Far from Void: How Institutions Shape Growth in the Informal Economy
Authors: Robert S. Nason and J. Bothello
Publication: Academy of Management Review, Forthcoming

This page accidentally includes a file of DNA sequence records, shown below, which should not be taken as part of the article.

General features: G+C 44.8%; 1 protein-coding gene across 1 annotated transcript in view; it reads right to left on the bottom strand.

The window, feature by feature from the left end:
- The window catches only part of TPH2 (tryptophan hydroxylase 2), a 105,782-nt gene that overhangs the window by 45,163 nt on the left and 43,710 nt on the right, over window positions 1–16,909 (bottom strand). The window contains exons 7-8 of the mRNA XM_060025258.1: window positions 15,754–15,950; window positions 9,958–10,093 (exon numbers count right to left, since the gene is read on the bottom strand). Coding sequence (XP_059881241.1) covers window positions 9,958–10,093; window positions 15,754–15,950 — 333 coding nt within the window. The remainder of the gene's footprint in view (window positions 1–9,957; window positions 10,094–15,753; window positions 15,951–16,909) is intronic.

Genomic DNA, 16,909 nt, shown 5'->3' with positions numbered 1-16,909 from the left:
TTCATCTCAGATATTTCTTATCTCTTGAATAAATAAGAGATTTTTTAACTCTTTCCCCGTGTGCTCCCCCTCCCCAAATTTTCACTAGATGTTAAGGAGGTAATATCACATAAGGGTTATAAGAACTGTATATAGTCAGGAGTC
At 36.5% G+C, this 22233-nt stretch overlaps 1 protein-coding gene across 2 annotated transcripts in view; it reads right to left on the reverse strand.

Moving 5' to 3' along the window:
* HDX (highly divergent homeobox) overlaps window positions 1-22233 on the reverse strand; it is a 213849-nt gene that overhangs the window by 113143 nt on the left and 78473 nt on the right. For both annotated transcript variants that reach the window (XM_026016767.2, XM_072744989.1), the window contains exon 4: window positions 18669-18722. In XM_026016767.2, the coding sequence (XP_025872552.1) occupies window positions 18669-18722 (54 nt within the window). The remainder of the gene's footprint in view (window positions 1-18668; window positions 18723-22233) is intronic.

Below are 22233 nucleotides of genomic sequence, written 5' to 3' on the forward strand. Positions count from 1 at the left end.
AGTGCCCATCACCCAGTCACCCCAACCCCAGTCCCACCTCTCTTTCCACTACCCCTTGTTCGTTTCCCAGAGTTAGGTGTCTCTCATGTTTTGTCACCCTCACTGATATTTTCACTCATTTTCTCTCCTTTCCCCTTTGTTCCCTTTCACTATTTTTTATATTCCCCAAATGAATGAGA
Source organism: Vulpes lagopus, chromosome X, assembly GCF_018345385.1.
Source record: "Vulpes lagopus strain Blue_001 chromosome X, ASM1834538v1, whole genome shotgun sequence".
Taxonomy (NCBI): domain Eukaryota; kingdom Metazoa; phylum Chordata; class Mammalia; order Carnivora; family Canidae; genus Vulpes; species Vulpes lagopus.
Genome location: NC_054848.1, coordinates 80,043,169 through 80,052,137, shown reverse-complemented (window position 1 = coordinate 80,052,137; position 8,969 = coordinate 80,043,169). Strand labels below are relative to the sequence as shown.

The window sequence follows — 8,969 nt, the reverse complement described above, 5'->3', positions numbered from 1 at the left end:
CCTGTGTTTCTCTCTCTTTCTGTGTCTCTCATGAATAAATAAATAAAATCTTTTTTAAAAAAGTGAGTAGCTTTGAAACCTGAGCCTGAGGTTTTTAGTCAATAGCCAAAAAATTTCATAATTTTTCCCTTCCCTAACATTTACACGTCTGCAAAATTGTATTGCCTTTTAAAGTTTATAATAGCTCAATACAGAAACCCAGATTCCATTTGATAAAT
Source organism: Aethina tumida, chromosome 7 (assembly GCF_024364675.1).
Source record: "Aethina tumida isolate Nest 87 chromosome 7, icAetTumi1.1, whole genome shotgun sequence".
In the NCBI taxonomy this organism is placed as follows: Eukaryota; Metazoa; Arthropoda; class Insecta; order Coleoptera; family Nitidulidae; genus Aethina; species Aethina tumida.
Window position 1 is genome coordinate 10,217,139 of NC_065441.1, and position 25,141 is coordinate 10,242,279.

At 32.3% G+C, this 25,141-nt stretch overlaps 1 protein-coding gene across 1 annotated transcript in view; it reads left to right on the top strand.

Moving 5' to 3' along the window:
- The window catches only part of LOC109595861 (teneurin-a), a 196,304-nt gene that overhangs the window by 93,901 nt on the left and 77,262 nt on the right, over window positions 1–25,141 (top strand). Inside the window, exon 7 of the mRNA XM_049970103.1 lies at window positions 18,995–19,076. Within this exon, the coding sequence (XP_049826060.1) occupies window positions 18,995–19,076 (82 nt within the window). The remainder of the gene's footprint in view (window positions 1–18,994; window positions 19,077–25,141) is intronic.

Entrepreneurship scholars often lament the lack of economic growth in contexts of poverty and informality. We propose that this dismal assessment, as well as subsequent prescriptions to address it, flow from a narrow epistemological approach to informality based on absence, where the lack of (Western) market-supporting legal and regulatory institutions explain missing economic growth at the firm level. In contrast, we build a theoretical approach grounded in presence, proposing that a more comprehensive incorporation of existing institutions may reveal less visible, individual level types of entrepreneurial growth occurring in informal economies. To do so, we conceptualize informal economies as institutional interfaces built of “bits and pieces” from market and non-market institutions. We propose that the configuration of these interfaces influences the cultural toolkits of inhabitant entrepreneurs, which in turn shapes how they grow in an informal economy. Specifically, we link three dimensions of institutional complexity at the institutional interface (jurisdictional influence, fragmentation, and incompatibility) to three types of growth (direct, dispersed, and disguised) that vary in terms of visibility. Our theory animates understanding of diverse informal economies and the entrepreneurial activity that exists within them.